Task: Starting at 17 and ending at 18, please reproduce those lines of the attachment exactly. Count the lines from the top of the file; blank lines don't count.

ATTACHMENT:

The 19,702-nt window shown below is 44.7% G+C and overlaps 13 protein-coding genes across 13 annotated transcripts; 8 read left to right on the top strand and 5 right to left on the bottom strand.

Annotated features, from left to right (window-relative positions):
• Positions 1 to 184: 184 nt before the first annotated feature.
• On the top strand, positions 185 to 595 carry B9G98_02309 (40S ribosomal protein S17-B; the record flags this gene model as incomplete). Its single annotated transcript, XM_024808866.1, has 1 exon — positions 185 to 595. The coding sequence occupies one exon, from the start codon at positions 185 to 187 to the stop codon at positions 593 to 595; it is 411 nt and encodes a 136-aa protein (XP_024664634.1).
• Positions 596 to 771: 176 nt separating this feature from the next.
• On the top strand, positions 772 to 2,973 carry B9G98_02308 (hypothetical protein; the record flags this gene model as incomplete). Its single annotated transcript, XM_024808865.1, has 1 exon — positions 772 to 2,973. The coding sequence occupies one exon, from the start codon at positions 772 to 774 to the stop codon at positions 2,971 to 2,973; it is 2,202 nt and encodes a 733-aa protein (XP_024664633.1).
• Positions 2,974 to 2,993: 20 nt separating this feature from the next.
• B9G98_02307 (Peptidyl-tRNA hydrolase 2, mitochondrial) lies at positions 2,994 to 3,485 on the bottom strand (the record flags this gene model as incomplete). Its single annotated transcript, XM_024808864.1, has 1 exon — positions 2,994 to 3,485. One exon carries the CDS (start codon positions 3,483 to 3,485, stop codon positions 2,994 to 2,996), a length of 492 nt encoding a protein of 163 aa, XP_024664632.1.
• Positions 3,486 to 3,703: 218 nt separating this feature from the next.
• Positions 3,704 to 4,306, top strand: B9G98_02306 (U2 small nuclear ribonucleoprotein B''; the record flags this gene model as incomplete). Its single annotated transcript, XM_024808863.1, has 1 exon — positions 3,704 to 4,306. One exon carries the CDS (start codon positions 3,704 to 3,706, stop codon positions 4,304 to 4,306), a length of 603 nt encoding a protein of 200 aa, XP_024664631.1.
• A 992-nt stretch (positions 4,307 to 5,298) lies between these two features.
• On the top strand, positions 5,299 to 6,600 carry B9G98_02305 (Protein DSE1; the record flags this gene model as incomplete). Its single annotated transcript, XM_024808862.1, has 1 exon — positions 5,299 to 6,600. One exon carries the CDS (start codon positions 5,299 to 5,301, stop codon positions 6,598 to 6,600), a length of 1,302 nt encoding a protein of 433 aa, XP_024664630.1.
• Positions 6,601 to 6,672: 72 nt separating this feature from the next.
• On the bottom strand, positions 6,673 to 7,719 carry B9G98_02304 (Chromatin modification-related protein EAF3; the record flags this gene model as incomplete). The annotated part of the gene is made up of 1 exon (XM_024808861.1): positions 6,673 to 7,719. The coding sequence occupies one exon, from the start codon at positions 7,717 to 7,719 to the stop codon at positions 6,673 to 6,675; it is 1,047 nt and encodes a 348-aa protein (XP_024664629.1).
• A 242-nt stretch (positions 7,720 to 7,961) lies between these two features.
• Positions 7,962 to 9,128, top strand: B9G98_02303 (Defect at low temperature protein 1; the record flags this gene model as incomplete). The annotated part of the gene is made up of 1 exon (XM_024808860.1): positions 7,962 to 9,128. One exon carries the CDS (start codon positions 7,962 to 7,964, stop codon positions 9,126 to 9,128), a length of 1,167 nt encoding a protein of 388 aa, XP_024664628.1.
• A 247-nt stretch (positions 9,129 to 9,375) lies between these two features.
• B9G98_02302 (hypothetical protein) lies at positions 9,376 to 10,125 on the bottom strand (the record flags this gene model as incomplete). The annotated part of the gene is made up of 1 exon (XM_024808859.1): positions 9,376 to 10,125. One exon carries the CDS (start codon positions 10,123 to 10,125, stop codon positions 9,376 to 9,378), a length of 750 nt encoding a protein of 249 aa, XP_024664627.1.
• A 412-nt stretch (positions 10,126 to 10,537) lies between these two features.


• A 247-nt stretch (positions 9,129 to 9,375) lies between these two features.
• B9G98_02302 (hypothetical protein) lies at positions 9,376 to 10,125 on the bottom strand (the record flags this gene model as incomplete). The annotated part of the gene is made up of 1 exon (XM_024808859.1): positions 9,376 to 10,125. One exon carries the CDS (start codon positions 10,123 to 10,125, stop codon positions 9,376 to 9,378), a length of 750 nt encoding a protein of 249 aa, XP_024664627.1.